Chapter 6: SPI UK - SPI Games printed in England
First spotted: A full-page ad for SPI UK appeared in the December, 1973 issue of Airfix Magazine.
SIMPUBS – a British company licensed to sell SPI games in the UK.
Originally it was SPI/UK in 1974, and moving only a few games. An observer
remembers SPI UK was doing mail order and used to sell stuff face to face at
wargaming clubs in the years up and into 1975.
This occasion prompted two more changes as well - the launch of The Phoenix magazine, dated June/ July 1976, which replaced the SPUK newsletter that SPI/UK had used to unite its customers, and the intension to test a new method to get games to the UK customers.
Tariff laws, shipping costs, and TIME were all limiting factors in the growth of SPI/UK. Getting the games SHIPPED from New York to England came with a multitude of problems, and cost was not the only one. Costs to prioritize the shipping would jack up the prices, so the shipments could be bumped from the shipping schedule, and induce maddening delays. Plus, SPI themselves were never known for meeting deadlines, so that, too, would play hell with any effort to schedule a shipment.
With high shipping costs and long time constraints, SPI/UK reached a deal with SPI in 1976 to print the games in the UK, thus saving boatloads of money and time (pun intended).
From The Phoenix, Issue 1 page 2:
"For the past two years I have toyed with the idea of printing SPI standard games in the UK," wrote J.D. Bardsley in the introductory column. "By way of trial I intend to print 'Sinai', 'Seelowe', and 'Normandy' in June /July of this year."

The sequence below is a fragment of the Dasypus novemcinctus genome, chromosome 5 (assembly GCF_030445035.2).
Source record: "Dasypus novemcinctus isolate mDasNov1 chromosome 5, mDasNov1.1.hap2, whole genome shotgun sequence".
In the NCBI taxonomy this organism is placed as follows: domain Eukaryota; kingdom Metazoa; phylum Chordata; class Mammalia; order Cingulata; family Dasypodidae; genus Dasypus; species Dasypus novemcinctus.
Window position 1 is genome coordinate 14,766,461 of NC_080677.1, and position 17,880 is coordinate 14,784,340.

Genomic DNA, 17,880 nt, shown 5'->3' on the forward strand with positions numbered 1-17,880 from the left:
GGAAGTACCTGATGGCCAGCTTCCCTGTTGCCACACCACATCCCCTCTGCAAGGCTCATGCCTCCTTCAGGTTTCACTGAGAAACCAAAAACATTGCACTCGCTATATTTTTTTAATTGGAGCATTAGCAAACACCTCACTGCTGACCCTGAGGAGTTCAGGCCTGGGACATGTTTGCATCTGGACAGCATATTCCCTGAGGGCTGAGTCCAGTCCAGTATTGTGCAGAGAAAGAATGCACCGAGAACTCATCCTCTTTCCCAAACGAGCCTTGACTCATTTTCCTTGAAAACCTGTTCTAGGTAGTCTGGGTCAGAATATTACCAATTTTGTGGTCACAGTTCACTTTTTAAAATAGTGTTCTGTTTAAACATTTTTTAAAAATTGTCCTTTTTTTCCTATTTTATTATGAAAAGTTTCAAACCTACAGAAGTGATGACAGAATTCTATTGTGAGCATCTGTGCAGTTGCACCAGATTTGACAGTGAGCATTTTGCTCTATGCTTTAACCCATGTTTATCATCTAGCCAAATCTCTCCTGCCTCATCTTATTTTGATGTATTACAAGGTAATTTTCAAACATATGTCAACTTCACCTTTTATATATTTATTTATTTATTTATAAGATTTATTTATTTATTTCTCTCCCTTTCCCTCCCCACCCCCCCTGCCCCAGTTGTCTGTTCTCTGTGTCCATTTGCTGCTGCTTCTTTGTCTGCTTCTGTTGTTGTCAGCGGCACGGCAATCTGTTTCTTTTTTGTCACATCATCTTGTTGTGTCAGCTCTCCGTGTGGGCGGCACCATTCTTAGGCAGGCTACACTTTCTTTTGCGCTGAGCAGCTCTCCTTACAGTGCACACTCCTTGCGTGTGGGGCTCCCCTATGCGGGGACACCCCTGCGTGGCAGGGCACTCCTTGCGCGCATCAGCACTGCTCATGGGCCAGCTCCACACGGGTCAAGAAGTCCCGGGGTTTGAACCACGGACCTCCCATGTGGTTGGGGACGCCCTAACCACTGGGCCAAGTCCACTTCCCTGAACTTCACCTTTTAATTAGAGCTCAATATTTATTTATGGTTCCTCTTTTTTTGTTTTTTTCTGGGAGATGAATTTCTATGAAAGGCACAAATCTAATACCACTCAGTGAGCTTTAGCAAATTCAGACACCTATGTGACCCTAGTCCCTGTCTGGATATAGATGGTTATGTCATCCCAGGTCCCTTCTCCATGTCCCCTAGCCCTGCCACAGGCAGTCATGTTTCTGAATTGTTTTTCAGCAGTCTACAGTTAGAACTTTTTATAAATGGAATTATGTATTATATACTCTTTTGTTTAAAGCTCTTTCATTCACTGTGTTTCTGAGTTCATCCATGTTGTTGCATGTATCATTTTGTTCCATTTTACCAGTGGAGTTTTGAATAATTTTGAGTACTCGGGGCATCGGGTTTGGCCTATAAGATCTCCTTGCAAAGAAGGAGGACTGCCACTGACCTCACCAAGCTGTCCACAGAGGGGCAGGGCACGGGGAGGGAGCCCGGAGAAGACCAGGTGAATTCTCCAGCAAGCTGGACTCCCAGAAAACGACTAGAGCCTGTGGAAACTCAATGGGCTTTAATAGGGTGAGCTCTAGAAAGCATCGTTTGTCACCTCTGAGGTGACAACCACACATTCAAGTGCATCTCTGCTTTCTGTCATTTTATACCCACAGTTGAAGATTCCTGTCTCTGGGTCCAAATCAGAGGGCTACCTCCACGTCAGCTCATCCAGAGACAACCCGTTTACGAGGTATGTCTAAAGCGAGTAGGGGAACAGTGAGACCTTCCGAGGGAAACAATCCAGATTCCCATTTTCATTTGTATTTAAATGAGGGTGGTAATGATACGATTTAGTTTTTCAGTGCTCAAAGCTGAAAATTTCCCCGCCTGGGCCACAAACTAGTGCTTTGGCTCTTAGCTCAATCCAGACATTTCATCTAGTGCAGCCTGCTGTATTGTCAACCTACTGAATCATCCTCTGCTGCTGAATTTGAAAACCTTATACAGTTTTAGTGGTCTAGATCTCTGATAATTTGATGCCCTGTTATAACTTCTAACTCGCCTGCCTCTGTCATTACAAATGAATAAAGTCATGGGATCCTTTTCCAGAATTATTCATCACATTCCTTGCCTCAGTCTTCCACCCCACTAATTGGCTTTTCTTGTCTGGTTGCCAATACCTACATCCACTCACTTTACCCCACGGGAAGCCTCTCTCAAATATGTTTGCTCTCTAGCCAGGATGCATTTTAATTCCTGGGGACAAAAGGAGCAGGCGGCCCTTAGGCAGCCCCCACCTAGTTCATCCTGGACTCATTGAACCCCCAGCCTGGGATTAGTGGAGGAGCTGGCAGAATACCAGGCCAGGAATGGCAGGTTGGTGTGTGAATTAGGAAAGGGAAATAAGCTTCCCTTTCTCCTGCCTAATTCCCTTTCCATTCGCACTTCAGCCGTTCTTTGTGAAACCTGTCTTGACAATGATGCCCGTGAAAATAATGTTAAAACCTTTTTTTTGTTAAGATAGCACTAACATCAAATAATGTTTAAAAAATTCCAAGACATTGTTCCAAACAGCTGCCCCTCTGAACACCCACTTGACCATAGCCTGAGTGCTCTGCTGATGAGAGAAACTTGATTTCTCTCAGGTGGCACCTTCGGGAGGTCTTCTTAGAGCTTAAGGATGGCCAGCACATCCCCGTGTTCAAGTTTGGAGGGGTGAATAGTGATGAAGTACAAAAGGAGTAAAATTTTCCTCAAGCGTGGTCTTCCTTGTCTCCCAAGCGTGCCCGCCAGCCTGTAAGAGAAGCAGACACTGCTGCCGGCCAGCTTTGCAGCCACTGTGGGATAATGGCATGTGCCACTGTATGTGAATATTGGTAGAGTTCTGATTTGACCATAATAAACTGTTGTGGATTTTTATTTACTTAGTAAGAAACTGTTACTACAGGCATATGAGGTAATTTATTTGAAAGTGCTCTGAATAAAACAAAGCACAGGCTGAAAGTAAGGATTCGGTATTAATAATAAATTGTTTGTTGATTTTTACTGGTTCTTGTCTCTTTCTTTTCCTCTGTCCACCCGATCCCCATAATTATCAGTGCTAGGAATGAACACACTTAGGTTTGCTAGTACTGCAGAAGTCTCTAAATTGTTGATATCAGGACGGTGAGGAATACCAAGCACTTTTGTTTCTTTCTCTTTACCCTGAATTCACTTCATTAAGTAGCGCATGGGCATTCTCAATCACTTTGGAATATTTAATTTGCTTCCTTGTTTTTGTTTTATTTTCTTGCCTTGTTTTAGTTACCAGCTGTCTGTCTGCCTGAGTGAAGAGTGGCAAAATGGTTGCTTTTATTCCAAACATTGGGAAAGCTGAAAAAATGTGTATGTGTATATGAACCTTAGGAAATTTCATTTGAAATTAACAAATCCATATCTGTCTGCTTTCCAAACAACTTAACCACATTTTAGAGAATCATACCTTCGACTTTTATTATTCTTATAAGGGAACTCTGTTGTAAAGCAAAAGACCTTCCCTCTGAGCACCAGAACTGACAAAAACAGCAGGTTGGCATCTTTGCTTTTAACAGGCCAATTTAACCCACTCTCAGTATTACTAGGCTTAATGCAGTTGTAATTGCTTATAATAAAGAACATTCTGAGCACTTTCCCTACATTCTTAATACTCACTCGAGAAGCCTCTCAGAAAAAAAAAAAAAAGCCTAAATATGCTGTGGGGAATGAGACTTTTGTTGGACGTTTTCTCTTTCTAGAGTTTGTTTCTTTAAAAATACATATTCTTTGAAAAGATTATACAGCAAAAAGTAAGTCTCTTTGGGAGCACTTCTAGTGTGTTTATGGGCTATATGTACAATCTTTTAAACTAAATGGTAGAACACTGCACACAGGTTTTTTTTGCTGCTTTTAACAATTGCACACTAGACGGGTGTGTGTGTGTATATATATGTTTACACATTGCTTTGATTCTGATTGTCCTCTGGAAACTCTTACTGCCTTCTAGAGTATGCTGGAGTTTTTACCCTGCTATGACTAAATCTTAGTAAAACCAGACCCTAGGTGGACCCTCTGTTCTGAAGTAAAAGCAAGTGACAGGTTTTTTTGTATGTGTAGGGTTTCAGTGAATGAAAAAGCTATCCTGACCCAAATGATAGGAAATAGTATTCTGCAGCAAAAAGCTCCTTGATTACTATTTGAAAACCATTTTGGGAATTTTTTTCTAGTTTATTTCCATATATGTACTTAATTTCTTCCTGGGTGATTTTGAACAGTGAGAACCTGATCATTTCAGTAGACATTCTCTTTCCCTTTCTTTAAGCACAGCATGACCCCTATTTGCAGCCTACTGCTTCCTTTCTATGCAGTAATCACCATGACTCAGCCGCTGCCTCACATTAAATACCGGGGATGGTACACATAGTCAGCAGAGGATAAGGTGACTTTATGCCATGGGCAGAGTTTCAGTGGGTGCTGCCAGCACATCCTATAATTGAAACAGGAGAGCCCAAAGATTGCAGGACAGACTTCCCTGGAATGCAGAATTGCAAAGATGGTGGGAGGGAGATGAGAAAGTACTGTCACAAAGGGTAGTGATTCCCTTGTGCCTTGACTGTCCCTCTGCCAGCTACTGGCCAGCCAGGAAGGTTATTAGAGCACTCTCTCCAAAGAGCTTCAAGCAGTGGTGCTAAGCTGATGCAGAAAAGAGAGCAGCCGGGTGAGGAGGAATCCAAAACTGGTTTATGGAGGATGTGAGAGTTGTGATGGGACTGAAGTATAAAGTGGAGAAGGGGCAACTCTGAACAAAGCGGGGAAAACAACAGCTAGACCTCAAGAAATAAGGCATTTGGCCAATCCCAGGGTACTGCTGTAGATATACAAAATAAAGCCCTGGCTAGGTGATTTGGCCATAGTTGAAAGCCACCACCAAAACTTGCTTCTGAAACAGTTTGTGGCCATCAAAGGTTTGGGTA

Printing seemed like a reasonable choice, and a natural one. By issue 2 of The Phoenix, Bradsley announced that initial feedback preorder expectations were high enough to plan for 12 games to be printed!
The original idea had been to focus on older games but already beckoning was a way to overcome the madness produced by lengthy delays between announced new games and their slow shipping reality: to produce new games from the original negatives from SPI at the same time SPI was printing them in New York! Mail could bring the negatives via air.
It all made prefect sense. But all of these plans were laid before the first experiment was produced. The learning curve on the part of printers proved to be a major headache.
Color saturations were one issue – SPI had recently made the move to 4 color maps – but a much more difficult problem to solve was the problem with die cut counters. Printers in England over promised and under delivered. Counters were generally FAR thinner, and of course, the perennial complaint of backs of counters not fitting within the die cut. Vexing was a word for it, but it had to be maddening SIMPUBS.
All of the trials SPI had experienced in their early years had to be re-learned in Britain.
The difference is SPI learned them in NY when expectations were far lower,
as SPI was then a small startup company. UK gamers had purchased SPI games
from SIMPUBS the previous year, and expected to have the same quality game
in their hands - and the early games had problems.
But so would the difficulties, including a great deal of pain with printers that had no real concept of what they were trying to produce. But by the end, SIMPUBS would continue to sell games produced in New York, while producing the current games in the UK, thus cutting the 'wait time' for their customers.
That would fall by the wayside at the end of the first two years, as the upheavals inside SPI/New York would make the deadlines impossible to meet.
But because so many older SPI games were produced in the UK, many of